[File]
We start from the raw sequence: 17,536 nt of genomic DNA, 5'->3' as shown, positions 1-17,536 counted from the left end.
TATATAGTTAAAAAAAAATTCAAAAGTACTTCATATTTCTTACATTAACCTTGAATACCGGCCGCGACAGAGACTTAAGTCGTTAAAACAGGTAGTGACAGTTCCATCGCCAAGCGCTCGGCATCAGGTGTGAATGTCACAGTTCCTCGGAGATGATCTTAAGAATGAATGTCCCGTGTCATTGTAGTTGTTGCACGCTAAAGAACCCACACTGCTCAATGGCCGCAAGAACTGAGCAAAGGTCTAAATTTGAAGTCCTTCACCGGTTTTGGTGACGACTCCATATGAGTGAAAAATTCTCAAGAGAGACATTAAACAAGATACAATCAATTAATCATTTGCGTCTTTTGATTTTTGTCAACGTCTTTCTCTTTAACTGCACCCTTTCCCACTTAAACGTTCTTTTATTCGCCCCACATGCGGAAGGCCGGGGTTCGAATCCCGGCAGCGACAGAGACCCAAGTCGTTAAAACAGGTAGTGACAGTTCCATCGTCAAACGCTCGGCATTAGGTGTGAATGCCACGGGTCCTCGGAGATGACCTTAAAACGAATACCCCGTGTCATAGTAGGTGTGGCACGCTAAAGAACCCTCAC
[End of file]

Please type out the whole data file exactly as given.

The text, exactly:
We start from the raw sequence: 17,536 nt of genomic DNA, 5'->3' as shown, positions 1-17,536 counted from the left end.
TATATAGTTAAAAAAAAATTCAAAAGTACTTCATATTTCTTACATTAACCTTGAATACCGGCCGCGACAGAGACTTAAGTCGTTAAAACAGGTAGTGACAGTTCCATCGCCAAGCGCTCGGCATCAGGTGTGAATGTCACAGTTCCTCGGAGATGATCTTAAGAATGAATGTCCCGTGTCATTGTAGTTGTTGCACGCTAAAGAACCCACACTGCTCAATGGCCGCAAGAACTGAGCAAAGGTCTAAATTTGAAGTCCTTCACCGGTTTTGGTGACGACTCCATATGAGTGAAAAATTCTCAAGAGAGACATTAAACAAGATACAATCAATTAATCATTTGCGTCTTTTGATTTTTGTCAACGTCTTTCTCTTTAACTGCACCCTTTCCCACTTAAACGTTCTTTTATTCGCCCCACATGCGGAAGGCCGGGGTTCGAATCCCGGCAGCGACAGAGACCCAAGTCGTTAAAACAGGTAGTGACAGTTCCATCGTCAAACGCTCGGCATTAGGTGTGAATGCCACGGGTCCTCGGAGATGACCTTAAAACGAATACCCCGTGTCATAGTAGGTGTGGCACGCTAAAGAACCCTCAC